Wednesday, April 24, 2024

'Living Through Radical Change'

Ten years ago, Joseph Epstein wrote to his friend Frederic Raphael: 

“I have myself long ago put aside any thought about writing an autobiography. . . . When I became, almost without conscious decision, a bookish and a scribbling man, the larger sense of adventure went out of my life, and I was henceforth almost entirely spectatorial in my interests, even in my passions.”


Fortunately, Epstein was not under oath when he made his avowal. At age eighty-seven, he has a right to change his mind. The result is Never Say You’ve Had a Lucky Life: Especially If You’ve Had a Lucky Life (Simon and Schuster, 2024), a brief, charming autobiography that is at the same time an account of the cultural changes, many of them unpleasant, that have occurred during his lifetime. Longtime Epsteinologists will already know the broad outlines of his life (“an American, Chicago born”). Here the average Joe, the homme moyen sensual, is an erudite witness to the dissolution of the West’s cultural values, while remaining true to the book’s title, frequently expressing gratitude for the gifts that the culture has given him. In his introduction he writes:


“The underlying theme of my autobiography is living through radical change: from a traditionally moral culture to a therapeutic one, from an era when the extended family was strong to its current diminished status (I have grand-nieces and -nephews I have never met and am unlikely ever to meet), from print to digital life featuring the war of pixel versus print . . .”


Epstein recounts some of the tantrums he inspired, including his politically motivated ousting from The American Scholar, which he edited from 1975 to 1997, and the Wall Street Journal column he wrote in 2020, poking fun at the incoming first lady using the title “Dr.,” though she was neither M.D. nor dentist – the usual academic pomposity. But he also recounts growing up in a middle-class Jewish family in Chicago in the twentieth century, blessed with excellent parents. These passages recall some of the episodes in Meyer Levin’s Chicago novel The Old Bunch (1937) and Daniel Fuchs’ Brooklyn novels. Epstein was no child prodigy and his example suggests that the best education is a self-education. He describes teaching at Northwestern for twenty-eight years, his divorce, raising four children single-handedly, a successful second marriage and the death of a son from a drug overdose. Epstein doesn’t linger on the death and expresses no self-pity but the loss subtly colors much of what follows. In 2024, how many Americans can say they’ve never known a drug casualty?


Of particular interest to this reader is Epstein’s account of aging. He’s my senior by more than a decade, so I read this part of his book as a scouting report. His interests, he says, are “narrowing” but adds, “Writing still gives me great pleasure.” He remains prolific and praises by name many of his editors. His health is good. He misses friends, including Hilton Kramer, John Gross and Edward Shils. He has lost interest in travel. “What to many people would seem a dull life, mine,” he writes, “I find calmly satisfying.”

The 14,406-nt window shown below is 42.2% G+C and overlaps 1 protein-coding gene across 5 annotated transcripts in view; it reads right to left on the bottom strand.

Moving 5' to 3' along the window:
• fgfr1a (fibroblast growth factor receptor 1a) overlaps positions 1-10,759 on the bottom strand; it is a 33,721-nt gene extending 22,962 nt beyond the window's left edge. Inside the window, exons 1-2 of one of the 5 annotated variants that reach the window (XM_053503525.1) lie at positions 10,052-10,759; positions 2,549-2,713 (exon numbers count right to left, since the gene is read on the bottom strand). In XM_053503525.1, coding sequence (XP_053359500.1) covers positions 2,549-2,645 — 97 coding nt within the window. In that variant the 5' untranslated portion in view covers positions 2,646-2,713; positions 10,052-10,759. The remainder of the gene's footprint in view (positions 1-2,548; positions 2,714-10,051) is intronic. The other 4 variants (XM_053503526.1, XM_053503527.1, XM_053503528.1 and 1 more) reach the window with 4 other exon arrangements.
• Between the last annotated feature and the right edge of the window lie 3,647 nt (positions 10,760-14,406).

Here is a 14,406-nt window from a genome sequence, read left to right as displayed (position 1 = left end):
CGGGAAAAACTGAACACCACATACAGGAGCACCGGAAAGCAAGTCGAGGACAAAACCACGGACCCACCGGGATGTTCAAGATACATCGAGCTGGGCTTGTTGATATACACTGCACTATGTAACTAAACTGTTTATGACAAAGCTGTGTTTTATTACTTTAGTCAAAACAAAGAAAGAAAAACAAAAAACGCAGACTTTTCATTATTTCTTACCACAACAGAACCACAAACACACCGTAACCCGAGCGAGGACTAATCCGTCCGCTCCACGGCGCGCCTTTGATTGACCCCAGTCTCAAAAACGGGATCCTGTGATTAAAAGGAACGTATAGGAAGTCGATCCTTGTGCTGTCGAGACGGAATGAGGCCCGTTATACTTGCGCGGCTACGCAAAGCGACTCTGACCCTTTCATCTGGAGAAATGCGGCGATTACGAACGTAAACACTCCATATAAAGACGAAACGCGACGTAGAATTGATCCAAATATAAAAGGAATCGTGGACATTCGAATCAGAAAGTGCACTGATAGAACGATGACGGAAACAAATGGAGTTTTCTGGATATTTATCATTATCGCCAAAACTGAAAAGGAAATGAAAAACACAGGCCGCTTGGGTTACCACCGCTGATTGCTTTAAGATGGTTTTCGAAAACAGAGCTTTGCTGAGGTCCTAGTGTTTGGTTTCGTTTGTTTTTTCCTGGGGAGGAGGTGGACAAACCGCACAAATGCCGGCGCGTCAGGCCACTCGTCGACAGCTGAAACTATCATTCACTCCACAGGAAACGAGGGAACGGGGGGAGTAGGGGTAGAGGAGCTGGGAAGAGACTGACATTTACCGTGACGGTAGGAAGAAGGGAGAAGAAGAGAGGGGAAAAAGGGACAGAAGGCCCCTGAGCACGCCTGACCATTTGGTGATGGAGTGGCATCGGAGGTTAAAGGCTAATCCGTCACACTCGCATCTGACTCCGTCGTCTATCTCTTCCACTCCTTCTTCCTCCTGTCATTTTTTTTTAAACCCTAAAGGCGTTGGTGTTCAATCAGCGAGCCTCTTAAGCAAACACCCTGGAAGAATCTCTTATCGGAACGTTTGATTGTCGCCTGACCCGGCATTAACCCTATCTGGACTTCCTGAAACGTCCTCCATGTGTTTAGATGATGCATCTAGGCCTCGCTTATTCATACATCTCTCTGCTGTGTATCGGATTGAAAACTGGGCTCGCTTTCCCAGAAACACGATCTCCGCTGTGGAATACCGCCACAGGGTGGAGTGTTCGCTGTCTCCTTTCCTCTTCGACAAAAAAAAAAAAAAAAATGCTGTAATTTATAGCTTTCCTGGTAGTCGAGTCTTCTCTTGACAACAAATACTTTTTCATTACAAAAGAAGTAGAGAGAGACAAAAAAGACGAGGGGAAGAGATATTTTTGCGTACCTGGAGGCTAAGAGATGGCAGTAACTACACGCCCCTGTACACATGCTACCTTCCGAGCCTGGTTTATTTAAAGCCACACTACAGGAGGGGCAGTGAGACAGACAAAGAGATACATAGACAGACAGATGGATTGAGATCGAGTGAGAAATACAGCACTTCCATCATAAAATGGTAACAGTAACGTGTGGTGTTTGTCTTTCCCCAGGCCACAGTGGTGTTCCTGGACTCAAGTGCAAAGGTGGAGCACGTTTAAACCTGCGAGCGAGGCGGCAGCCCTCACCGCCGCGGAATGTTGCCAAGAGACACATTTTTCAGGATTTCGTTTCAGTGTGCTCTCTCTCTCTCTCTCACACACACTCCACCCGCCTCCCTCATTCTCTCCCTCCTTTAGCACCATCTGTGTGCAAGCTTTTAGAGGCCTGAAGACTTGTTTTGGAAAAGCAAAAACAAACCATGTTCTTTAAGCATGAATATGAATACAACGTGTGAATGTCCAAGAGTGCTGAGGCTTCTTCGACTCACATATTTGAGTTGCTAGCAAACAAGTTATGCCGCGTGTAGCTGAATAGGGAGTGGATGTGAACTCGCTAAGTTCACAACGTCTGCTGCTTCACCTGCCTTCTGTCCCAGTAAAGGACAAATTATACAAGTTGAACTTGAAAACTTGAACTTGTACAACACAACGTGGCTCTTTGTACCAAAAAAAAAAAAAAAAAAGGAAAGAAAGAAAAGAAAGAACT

Epstein was fortunate to find his true calling early – writing. It suits his temperament. He is the opposite of an “activist,” which accounts for his fondness for such writers as George Santayana and Max Beerbohm. On his final page he writes:


“My own role in life has been largely spectatorial [there’s that word again]. I have spent most of my years on the sidelines, glass of wine in hand, entertained by the mad swirl of the circus put on by humanity, trying to figure out what is and what is not important in life. I have, from time to time, put down the glass of wine and, in essays, reviews, short stories, written up my findings. Chief among them is that the world, for all its faults, flaws, faux pas, remains an amusing place.”   


Along with his autobiography, Simon and Schuster has also published Epstein’s Familiarity Breeds Content: New and Selected Essays.


[The note to Raphael can be found in Where Were We?: the Conversation Continues (St. Augustine’s Press, 2017).]


Richard Zuelch said...

I'd like to know if he's EpSTEEN or EpSTINE - and if he's read Chesterton's autobiography. I have both his new books and am raring to dig into them.

Also, I hope we'll get his collected essays one day - a nice, fat, 1,200-pager or so.

Hai Di Nguyen said...

I like Joseph Epstein but have seen him differently since he dismissed both Shakespeare & Chekhov. It felt personal, you know.

Tim Guirl said...

I discovered Joseph Epstein four decades ago through Commentary magazine. Subsequently I regularly read his lovely personal essays, under the pen name Aristides, in The American Scholar. I wonder which Aristides he chose his name from,the ancient Greek philosopher or the race horse Aristides that won the first Kentucky Derby in 1875. As is common with any writer worth his salt, he is spikey with prejudices, but always a pleasure to read, no matter the subject.

JJ Stickney said...

I was a fan until the Dr. Jill Biden bs.

slr in tx said...

Anent Epstein's comment on narrowing interests, I have found that, with the passage of time, life's old pleasures offer diminishing returns, reading and listening to music providing the happy exceptions. (Was that a run-on sentence, or merely poorly punctuated?)